tions about the place where the souls of these persons had been, between their death and their being raised up again; and particularly the soul of Lazarus. • that of Jesus's friends should go to hell, will not be But the thought, 'borne with. And if Lazarus's soul had been in 'dise, it was hardly a good work in Jesus to recall it,-to the para'troubles and miseries of this wicked world,' p. 34. Suppose Lazarus's soul to have been asleep, or in paradise, or in heaven itself, it might be a very good work in Jesus to recall it into this world for a time. It was much for the spiritual benefit of many, who might be induced by the great miracle of raising him to life, to believe in Jesus, and receive his doctrine, which, when heartily embraced, is fruitful of the greatest benefits. Nor could the soul of any good man be unwilling to return for a time to the troubles and miseries of this wicked world, how grievous soever, in order to serve the great design of saving his fellow creatures; for which end Jesus his Saviour descended from the height of glory he had with the Father, took flesh, and underwent the troubles and sorrows of this mortal life. And it might issue in the end to the advantage of Lazarus himself; as no man can doubt, who believes a future judgment, and that Jesus will preside therein, which is the doctrine of the New Testament.



6. AND lastly, Let us consider the intrinsic absurdities ⚫ and incredibilities of the several stories of these three mi'racles, p. 36. As to Jairus's daughter, and her resurrec⚫tion from the dead, St. Hilary hints that there was no such 'person as Jairus;-and he gives this reason, and a good 'reason it is, why he thought so, because it is elsewhere in'timated in the gospel that none of the rulers of the syna'gogues confessedly believed on Jesus,' John vii. 48, and xii. 42.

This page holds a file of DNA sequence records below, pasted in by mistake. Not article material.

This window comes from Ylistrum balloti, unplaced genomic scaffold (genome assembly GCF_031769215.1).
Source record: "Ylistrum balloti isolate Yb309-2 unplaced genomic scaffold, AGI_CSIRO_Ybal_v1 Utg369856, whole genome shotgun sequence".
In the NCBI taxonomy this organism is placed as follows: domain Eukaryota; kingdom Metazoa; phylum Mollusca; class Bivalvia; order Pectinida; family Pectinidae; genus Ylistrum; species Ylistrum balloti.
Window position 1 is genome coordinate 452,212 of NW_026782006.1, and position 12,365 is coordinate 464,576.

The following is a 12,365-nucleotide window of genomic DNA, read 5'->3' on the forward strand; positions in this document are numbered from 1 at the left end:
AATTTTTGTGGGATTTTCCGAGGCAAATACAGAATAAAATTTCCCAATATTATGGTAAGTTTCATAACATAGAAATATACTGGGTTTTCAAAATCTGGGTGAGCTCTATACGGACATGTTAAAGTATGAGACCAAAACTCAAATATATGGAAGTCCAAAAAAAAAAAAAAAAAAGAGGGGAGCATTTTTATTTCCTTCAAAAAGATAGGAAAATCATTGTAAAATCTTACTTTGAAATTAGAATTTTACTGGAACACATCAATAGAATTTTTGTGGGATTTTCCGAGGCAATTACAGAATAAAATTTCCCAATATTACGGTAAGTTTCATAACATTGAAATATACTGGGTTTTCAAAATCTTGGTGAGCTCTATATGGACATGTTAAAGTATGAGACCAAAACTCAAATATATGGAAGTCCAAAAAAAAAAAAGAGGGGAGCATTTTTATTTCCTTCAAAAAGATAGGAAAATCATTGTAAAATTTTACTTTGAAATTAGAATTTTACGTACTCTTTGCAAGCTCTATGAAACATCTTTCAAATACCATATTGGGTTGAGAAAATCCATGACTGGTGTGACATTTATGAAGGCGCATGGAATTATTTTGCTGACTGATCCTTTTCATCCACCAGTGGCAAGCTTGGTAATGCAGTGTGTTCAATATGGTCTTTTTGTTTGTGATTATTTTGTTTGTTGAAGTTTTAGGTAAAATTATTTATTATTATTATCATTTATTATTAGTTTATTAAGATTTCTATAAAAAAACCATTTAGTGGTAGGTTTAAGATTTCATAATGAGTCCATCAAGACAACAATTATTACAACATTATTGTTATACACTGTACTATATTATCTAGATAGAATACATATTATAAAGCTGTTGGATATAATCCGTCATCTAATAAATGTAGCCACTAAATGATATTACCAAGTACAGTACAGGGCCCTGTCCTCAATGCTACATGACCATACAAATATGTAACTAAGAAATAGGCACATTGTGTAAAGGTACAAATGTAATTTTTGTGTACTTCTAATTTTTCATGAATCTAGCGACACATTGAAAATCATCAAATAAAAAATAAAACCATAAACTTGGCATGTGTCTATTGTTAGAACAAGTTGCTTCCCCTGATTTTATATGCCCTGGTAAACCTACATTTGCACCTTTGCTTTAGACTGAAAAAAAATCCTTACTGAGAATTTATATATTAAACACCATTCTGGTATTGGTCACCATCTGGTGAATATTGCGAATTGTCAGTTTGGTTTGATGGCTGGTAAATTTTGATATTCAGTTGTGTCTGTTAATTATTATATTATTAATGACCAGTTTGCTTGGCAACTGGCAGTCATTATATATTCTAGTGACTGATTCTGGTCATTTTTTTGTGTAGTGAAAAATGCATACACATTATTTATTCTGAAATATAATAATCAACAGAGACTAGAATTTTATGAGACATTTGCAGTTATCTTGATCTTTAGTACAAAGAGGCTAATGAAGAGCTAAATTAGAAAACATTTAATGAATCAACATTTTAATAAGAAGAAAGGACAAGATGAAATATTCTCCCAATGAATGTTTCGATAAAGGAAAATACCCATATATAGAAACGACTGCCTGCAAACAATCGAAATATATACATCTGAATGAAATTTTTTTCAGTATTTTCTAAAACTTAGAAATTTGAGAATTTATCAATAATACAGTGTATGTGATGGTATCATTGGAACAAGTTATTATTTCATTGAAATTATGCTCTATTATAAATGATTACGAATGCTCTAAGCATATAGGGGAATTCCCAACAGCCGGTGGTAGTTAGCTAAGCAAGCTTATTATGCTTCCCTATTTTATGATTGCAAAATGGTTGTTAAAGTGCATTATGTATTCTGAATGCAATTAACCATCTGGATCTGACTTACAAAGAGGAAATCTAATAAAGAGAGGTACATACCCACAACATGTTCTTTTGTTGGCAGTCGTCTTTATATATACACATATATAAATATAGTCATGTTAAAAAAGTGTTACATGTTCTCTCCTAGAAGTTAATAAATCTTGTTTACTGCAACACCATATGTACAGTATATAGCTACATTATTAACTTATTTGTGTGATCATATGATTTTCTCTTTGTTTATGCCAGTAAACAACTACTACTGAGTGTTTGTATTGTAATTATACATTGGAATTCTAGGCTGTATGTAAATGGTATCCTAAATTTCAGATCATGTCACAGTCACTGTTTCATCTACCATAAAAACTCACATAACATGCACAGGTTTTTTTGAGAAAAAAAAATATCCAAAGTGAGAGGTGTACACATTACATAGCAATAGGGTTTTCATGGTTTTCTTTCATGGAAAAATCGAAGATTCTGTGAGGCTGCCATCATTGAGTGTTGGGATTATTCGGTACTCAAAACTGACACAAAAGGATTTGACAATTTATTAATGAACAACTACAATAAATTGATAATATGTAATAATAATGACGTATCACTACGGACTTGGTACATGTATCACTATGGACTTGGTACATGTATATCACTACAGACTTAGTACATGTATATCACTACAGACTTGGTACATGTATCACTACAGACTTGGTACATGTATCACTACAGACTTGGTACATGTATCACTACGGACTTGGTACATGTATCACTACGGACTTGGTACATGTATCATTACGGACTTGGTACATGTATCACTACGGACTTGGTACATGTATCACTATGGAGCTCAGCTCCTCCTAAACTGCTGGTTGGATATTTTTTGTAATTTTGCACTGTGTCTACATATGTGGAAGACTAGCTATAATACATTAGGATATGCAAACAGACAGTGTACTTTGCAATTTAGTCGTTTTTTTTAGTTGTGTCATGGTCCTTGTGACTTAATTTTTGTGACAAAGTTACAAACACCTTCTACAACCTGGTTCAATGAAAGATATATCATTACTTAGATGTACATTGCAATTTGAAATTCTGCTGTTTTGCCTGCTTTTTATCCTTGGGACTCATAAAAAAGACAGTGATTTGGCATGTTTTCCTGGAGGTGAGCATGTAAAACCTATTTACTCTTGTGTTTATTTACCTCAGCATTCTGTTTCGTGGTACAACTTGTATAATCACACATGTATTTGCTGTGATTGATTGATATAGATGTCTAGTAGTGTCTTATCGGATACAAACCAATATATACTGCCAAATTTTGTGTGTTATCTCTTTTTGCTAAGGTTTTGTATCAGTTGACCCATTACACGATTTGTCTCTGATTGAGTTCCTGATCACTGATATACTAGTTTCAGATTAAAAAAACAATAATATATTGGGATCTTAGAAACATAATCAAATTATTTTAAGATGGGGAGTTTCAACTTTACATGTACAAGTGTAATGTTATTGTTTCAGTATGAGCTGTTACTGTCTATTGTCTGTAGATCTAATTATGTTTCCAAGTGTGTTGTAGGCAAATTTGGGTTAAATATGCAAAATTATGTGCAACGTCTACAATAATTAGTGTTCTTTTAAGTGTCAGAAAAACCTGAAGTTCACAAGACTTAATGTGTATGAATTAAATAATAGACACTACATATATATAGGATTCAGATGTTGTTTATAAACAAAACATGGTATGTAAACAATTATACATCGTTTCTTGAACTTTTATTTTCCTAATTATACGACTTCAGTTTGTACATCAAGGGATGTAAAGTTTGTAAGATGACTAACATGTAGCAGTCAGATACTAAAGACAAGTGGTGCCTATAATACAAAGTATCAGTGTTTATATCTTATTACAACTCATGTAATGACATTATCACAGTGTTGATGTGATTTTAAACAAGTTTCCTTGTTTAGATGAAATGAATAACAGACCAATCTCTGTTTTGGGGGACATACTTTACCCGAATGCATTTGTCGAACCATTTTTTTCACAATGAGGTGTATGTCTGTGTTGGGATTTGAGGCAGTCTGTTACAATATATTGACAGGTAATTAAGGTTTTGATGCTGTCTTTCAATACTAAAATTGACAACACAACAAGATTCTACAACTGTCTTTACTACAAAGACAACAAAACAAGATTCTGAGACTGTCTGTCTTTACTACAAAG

St. John's words in the last quoted text are these: "Nevertheless, among the chief rulers also many believed on him, but because of the pharisees, they did not confess him, lest they should be put out of the synagogue." This text is no ways to our author's purpose. The rulers here mentioned by St. John probably were members of their great council at Jerusalem, or of the lesser councils in some other

In loc. Matt.

cities: but Jairus was the ruler of the synagogue. But supposing Jairus to have been one of that same sort of rulers which St. John speaks of, here is no inconsistency. Jairus might believe in Jesus and come to him to heal his daughter, and yet not publicly "confess him to be the Christ."